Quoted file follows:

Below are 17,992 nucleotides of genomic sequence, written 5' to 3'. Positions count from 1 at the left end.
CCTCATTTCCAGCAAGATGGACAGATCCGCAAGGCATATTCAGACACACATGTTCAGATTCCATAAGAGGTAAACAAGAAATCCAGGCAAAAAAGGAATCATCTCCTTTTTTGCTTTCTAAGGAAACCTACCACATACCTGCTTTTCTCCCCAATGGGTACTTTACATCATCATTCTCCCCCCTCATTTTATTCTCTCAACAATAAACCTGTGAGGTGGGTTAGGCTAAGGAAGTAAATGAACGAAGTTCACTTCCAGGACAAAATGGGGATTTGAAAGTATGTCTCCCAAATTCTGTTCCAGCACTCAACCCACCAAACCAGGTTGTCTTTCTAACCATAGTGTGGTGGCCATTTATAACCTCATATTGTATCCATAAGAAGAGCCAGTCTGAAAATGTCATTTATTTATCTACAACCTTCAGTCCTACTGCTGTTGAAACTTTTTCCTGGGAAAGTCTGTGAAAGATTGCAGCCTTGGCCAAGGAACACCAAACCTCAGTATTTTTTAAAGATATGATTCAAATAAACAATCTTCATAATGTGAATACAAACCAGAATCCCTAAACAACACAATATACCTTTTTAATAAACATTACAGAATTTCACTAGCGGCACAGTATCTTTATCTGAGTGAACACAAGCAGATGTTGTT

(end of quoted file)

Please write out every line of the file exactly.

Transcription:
Below are 17,992 nucleotides of genomic sequence, written 5' to 3'. Positions count from 1 at the left end.
CCTCATTTCCAGCAAGATGGACAGATCCGCAAGGCATATTCAGACACACATGTTCAGATTCCATAAGAGGTAAACAAGAAATCCAGGCAAAAAAGGAATCATCTCCTTTTTTGCTTTCTAAGGAAACCTACCACATACCTGCTTTTCTCCCCAATGGGTACTTTACATCATCATTCTCCCCCCTCATTTTATTCTCTCAACAATAAACCTGTGAGGTGGGTTAGGCTAAGGAAGTAAATGAACGAAGTTCACTTCCAGGACAAAATGGGGATTTGAAAGTATGTCTCCCAAATTCTGTTCCAGCACTCAACCCACCAAACCAGGTTGTCTTTCTAACCATAGTGTGGTGGCCATTTATAACCTCATATTGTATCCATAAGAAGAGCCAGTCTGAAAATGTCATTTATTTATCTACAACCTTCAGTCCTACTGCTGTTGAAACTTTTTCCTGGGAAAGTCTGTGAAAGATTGCAGCCTTGGCCAAGGAACACCAAACCTCAGTATTTTTTAAAGATATGATTCAAATAAACAATCTTCATAATGTGAATACAAACCAGAATCCCTAAACAACACAATATACCTTTTTAATAAACATTACAGAATTTCACTAGCGGCACAGTATCTTTATCTGAGTGAACACAAGCAGATGTTGTT